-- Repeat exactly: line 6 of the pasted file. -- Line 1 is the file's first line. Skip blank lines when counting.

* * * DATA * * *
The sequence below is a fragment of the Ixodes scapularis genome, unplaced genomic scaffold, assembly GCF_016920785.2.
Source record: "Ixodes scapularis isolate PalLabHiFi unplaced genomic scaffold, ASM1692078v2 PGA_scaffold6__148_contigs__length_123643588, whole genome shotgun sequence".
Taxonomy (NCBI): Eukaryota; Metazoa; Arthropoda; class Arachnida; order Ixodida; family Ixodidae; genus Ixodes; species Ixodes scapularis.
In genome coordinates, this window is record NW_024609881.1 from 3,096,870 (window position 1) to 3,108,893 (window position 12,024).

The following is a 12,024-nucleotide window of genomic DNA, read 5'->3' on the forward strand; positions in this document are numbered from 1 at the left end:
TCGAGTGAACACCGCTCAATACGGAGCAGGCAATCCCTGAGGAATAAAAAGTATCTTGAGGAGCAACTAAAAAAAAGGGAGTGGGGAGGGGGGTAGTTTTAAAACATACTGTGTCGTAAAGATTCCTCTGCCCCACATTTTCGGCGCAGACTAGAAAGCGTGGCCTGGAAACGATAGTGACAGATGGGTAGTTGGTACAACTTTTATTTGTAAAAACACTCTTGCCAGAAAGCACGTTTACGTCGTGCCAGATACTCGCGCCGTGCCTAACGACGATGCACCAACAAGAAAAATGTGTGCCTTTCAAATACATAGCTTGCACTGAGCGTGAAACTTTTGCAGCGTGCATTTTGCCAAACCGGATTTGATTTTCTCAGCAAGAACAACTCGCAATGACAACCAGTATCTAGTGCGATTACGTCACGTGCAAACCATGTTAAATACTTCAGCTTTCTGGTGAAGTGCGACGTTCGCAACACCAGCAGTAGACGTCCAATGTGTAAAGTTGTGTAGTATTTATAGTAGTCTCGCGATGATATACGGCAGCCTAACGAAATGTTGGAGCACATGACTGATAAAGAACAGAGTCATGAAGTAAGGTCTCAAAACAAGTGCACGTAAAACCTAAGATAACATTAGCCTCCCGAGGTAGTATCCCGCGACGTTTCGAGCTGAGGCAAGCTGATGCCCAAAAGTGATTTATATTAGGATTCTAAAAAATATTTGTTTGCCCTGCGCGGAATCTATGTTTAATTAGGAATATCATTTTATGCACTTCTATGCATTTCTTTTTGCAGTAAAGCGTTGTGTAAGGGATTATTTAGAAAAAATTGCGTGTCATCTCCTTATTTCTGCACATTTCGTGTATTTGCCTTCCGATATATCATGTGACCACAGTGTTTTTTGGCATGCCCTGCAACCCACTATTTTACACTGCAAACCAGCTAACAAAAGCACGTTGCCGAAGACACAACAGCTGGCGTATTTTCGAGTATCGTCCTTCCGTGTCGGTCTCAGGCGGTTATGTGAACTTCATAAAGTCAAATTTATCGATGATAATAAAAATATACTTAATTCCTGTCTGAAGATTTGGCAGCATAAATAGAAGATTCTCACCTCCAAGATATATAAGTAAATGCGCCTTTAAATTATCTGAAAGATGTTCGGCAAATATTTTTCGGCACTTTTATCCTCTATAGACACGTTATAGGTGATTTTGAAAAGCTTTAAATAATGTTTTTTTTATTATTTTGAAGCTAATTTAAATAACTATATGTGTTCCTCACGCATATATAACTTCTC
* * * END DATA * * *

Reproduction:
TCGAGTGAACACCGCTCAATACGGAGCAGGCAATCCCTGAGGAATAAAAAGTATCTTGAGGAGCAACTAAAAAAAAGGGAGTGGGGAGGGGGGTAGTTTTAAAACATACTGTGTCGTAAAGATTCCTCTGCCCCACATTTTCGGCGCAGACTAGAAAGCGTGGCCTGGAAACGATAGTGACAGATGGGTAGTTGGTACAACTTTTATTTGTAAAAACACTCTTGCCAGAAAGCACGTTTACGTCGTGCCAGATACTCGCGCCGTGCCTAACGACGATGCACCAACAAGAAAAATGTGTGCCTTTCAAATACATAGCTTGCACTGAGCGTGAAACTTTTGCAGCGTGCATTTTGCCAAACCGGATTTGATTTTCTCAGCAAGAACAACTCGCAATGACAACCAGTATCTAGTGCGATTACGTCACGTGCAAACCATGTTAAATACTTCAGCTTTCTGGTGAAGTGCGACGTTCGCAACACCAGCAGTAGACGTCCAATGTGTAAAGTTGTGTAGTATTTATAGTAGTCTCGCGATGATATACGGCAGCCTAACGAAATGTTGGAGCACATGACTGATAAAGAACAGAGTCATGAAGTAAGGTCTCAAAACAAGTGCACGTAAAACCTAAGATAACATTAGCCTCCCGAGGTAGTATCCCGCGACGTTTCGAGCTGAGGCAAGCTGATGCCCAAAAGTGATTTATATTAGGATTCTAAAAAATATTTGTTTGCCCTGCGCGGAATCTATGTTTAATTAGGAATATCATTTTATGCACTTCTATGCATTTCTTTTTGCAGTAAAGCGTTGTGTAAGGGATTATTTAGAAAAAATTGCGTGTCATCTCCTTATTTCTGCACATTTCGTGTATTTGCCTTCCGATATATCATGTGACCACAGTGTTTTTTGGCATGCCCTGCAACCCACTATTTTACACTGCAAACCAGCTAACAAAAGCACGTTGCCGAAGACACAACAGCTGGCGTATTTTCGAGTATCGTCCTTCCGTGTCGGTCTCAGGCGGTTATGTGAACTTCATAAAGTCAAATTTATCGATGATAATAAAAATATACTTAATTCCTGTCTGAAGATTTGGCAGCATAAATAGAAGATTCTCACCTCCAAGATATATAAGTAAATGCGCCTTTAAATTATCTGAAAGATGTTCGGCAAATATTTTTCGGCACTTTTATCCTCTATAGACACGTTATAGGTGATTTTGAAAAGCTTTAAATAATGTTTTTTTTATTATTTTGAAGCTAATTTAAATAACTATATGTGTTCCTCACGCATATATAACTTCTC